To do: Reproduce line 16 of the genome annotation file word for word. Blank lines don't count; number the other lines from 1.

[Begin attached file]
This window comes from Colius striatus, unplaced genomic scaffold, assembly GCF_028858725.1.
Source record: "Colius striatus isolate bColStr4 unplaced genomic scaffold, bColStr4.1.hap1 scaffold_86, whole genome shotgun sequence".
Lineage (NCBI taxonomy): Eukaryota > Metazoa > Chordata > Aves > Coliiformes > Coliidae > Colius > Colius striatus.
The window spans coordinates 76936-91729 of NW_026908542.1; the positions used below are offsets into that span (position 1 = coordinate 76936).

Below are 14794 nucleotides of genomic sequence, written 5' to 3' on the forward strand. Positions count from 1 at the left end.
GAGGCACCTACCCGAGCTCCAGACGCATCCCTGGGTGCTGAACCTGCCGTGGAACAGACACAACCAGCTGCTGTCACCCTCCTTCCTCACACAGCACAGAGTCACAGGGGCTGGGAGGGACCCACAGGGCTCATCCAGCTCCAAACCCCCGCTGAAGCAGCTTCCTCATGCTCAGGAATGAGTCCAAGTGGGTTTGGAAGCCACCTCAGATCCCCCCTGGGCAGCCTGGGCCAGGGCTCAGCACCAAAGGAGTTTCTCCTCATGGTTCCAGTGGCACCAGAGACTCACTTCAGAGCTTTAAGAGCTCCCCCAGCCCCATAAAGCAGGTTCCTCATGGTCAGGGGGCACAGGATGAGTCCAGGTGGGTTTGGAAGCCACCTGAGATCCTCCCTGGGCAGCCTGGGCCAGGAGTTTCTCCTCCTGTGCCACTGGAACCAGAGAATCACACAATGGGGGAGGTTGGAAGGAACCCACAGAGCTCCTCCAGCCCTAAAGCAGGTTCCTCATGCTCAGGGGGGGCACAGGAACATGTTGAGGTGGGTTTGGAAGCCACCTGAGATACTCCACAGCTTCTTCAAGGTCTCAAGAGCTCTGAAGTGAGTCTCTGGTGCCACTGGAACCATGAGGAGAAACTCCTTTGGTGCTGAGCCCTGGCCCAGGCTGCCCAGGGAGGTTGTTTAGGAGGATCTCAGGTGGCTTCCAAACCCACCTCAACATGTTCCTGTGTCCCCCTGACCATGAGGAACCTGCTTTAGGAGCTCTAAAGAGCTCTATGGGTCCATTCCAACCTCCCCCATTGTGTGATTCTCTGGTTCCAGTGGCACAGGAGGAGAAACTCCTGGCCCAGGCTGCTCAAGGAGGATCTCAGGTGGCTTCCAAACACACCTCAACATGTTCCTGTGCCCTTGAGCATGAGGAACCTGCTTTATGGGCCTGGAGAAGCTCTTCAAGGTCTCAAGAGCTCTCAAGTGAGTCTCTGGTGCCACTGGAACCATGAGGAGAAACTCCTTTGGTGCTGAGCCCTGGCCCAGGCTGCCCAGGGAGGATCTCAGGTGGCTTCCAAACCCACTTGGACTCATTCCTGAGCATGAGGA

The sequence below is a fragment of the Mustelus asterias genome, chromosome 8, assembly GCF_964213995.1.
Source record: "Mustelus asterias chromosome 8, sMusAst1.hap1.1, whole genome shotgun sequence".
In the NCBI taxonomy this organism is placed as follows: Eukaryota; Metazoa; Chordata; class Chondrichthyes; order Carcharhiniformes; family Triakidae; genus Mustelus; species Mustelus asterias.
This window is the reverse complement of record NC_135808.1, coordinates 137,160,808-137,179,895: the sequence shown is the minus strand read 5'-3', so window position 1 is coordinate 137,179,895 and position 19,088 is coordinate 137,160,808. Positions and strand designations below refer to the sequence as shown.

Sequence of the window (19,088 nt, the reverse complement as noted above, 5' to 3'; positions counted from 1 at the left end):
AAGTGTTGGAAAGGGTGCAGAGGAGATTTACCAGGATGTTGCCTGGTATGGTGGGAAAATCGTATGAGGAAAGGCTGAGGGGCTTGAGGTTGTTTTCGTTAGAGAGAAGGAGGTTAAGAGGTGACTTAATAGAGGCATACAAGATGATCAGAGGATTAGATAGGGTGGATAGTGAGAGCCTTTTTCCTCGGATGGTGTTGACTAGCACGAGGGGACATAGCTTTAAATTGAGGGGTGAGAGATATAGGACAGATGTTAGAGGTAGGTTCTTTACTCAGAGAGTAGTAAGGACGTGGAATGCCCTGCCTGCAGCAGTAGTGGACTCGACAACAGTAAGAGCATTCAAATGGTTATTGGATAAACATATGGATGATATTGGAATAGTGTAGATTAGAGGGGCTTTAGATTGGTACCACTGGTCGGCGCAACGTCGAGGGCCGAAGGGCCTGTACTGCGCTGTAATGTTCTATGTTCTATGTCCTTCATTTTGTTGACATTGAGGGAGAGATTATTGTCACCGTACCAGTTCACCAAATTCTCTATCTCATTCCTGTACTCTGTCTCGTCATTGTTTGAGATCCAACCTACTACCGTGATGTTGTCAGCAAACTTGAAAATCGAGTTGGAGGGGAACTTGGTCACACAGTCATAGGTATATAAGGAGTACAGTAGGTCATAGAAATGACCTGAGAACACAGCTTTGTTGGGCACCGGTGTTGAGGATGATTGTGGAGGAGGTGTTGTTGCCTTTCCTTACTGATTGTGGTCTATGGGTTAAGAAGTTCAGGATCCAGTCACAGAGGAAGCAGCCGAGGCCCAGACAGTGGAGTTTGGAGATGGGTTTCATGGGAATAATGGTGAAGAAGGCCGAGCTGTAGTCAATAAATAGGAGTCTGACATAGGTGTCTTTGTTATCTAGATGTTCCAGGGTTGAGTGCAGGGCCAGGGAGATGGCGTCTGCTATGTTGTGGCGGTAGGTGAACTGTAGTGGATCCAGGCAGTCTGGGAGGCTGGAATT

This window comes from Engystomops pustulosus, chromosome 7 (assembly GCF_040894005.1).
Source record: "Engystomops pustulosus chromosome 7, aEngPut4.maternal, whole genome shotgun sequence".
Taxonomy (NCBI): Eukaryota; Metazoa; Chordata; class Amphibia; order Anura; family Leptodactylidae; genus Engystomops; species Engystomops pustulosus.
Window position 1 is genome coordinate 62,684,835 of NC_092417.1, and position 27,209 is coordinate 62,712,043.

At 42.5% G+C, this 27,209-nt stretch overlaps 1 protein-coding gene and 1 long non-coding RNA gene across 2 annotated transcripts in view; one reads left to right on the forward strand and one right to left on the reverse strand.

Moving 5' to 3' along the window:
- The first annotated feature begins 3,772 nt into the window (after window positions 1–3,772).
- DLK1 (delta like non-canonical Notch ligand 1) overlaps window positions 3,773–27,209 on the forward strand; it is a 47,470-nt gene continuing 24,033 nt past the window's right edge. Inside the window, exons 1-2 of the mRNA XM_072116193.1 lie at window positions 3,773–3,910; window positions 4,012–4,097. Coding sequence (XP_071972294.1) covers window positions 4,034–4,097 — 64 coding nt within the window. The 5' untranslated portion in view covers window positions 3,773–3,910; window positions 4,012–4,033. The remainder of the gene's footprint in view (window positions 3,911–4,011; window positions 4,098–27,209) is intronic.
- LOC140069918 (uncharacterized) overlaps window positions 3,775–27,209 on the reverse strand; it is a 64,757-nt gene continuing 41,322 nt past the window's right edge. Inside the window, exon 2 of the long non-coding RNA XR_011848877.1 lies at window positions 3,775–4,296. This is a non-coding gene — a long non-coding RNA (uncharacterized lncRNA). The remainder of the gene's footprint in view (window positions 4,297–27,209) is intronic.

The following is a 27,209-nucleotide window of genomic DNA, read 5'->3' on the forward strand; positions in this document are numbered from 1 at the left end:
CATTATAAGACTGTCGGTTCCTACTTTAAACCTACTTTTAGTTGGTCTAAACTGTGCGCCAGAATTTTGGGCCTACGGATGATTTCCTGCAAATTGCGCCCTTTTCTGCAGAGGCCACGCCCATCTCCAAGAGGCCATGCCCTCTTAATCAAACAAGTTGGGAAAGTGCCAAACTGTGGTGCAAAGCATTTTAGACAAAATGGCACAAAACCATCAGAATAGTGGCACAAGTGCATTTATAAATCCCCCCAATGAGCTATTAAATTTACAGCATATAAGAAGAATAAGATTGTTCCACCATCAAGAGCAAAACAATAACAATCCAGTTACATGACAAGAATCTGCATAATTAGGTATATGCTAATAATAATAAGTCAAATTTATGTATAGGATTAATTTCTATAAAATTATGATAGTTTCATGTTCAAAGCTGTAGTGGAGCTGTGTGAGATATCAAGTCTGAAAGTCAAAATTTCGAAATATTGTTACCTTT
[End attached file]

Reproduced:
Window position 1 is genome coordinate 62,684,835 of NC_092417.1, and position 27,209 is coordinate 62,712,043.